10 June 2012

James Air - The Sun City Airline


On the 1st of July 1978 James Aviation rebranded Capital Air Services, which it owned, as James Air. At the time of the rebranding Capital Air Services were using four Cessna 402 aircraft; Cessna 402A ZK-DHW (c/n 402A-0065) and Cessna 402Bs ZK-DNQ (c/n 402B-0222), ZK-DSG (c/n 402B-0559) and ZK-EHT (c/n 402B-0340). All the aircraft became part of the James Air fleet with ZK-EHT being the first aircraft to be repainted in James Air’s black and red colour scheme in late July 1978.


Showing of its new colours, Cessna 402 ZK-EHT over Nelson. Source : Nelson Evening Mail 27 July 1978
Cessna 402 ZK-DSG on a charter to Hokitika in 1978.


The change from Capital Air Services to James Air saw the end of the air service to Greymouth and Christchurch with the airline focussing on Cook Strait services from its Nelson base to Blenheim, Wellington and Palmerston North as well as flights from Blenheim to Wellington. The airline also continued to offer charter services. The Cessna 402s were, however, uneconomic, and accordingly three of them were sold; ZK-DHW to Westland Flying Services, ZK-DNQ to Air Central, and ZK-DSG to A J Plank in Palmerston North, though the latter was made available to James Air as a backup aircraft or at peak times. In late 1979 an 11-seat Cessna 404 Titan, ZK-TAT (c/n 404-0080), was added to the fleet as a replacement for the smaller Cessna 402s.  In addition to the scheduled work the Titan was also used to provide live deer transportation between James Aviation's deer recovery operation on the West Coast and a holding farm in the central North Island. Up to eighteen trussed and tranquilised deer could be accom­modated in the aircraft on these flights.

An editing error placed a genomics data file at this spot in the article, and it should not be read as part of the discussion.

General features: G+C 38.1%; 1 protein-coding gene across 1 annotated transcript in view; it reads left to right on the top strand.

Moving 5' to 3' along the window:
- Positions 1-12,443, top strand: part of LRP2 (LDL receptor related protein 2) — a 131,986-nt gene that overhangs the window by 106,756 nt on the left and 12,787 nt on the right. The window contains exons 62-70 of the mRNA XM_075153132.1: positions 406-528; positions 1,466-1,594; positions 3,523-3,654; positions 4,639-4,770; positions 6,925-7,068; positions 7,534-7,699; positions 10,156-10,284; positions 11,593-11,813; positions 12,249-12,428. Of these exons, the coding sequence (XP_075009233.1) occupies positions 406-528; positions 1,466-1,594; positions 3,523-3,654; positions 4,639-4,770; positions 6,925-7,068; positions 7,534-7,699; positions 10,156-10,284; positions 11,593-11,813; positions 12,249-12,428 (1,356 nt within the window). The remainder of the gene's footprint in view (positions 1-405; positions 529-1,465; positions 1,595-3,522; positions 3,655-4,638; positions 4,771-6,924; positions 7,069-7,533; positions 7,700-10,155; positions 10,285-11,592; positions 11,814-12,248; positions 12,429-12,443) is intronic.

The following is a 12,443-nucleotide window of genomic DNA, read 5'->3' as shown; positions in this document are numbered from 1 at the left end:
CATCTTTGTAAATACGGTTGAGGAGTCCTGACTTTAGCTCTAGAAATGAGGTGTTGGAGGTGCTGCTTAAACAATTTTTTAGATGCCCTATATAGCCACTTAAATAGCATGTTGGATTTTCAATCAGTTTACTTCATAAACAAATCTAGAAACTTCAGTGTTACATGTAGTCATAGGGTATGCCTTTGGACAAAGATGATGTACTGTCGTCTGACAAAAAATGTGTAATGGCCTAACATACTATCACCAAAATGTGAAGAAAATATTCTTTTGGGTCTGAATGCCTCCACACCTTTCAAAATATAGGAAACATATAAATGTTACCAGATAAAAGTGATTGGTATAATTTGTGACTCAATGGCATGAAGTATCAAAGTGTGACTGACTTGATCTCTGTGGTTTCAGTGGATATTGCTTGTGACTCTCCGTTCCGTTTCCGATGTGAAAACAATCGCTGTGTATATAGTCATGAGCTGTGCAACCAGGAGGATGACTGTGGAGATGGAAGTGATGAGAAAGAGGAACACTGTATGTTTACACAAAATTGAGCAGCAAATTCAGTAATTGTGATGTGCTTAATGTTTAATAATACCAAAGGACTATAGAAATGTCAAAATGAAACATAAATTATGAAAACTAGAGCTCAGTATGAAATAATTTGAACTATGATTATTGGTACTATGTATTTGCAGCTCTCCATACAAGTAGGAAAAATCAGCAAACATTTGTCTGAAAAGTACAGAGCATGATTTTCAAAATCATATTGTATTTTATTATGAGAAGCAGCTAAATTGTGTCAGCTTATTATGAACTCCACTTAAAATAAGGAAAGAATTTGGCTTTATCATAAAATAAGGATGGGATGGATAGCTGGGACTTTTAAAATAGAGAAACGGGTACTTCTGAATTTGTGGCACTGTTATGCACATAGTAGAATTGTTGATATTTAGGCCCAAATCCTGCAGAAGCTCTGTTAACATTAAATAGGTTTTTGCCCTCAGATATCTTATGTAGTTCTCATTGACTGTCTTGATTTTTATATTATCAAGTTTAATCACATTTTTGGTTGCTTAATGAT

The Cessna 404 Titan ZK-TAT, again on a charter to Hokitika in support of oil exploration off Hokitika. Photo taken in
October 1981.
 
Timetable effective 4 June 1979
 


In February 1980 James Air looked to coordinate its air services with Hamilton-based Eagle Air and Napier-based Air Central. The three companies saw this as a way to pool their resources in the face of the difficulties of running a third level operation on lean routes and Air New Zealand’s unwillingness to relinquish any services to provincial centres. The combined effort operation, which was to be operated under the umbrella name Air United, was to be structured around a scheduled daily service by all three operators to Palmerston North. The talks, however, failed to produce to a tangible operation.

Cessna 402 ZK-DNQ at Greymouth on a charter on 19 August 1979

By the end of the 1980 financial year the company was operating 46 flights a week on the Nelson, Wellington, Blenheim route and was averaging 1000 plus passengers a month across Cook Strait. But, even with the reduced fleet, the company was operating at a loss. To counter these losses and to increase loadings the company tried to offer discounted fares, especially on the poorly patronised Nelson-Blenheim route.

August 1980 was a significant month for the airline. In a surprise move James Aviation Ltd, James Air’s parent company, was taken over by a newly-formed company, which was eventually named Aviation Corporation Ltd. A second event was more damaging for the airline. On the 22nd of August the Titan made a wheels-up landing at Woodbourne while on the morning Dominion newspaper flight from Wellington to Nelson, via Blenheim. In October 1980 James Air conceded that it could not compete with Air New Zealand over Cook Strait and cut back on its Wellington flights. Passengers flights to and from Blenheim were reduced with a largely-courier only service of one return flight being offered six days week, and likewise the Wellington-Nelson run was reduced to one return service five days a week.


A very sad looking Cessna 404 ZK-TAT at Blenheim's Woodbourne Airport. Source : Nelson Evening Mail, 22 August 1980


Timetable effective October 1980
Faced with higher costs, dropping patronage, and the loss of a key Databank contract, James Air slashed its Wellington flights on the 1st of April 1981 with the airline deciding to concentrate on its Nelson-Palmerston North service. The Nelson-Wellington service was reduced to one scheduled return flight a week and all flights from Blenheim were cut.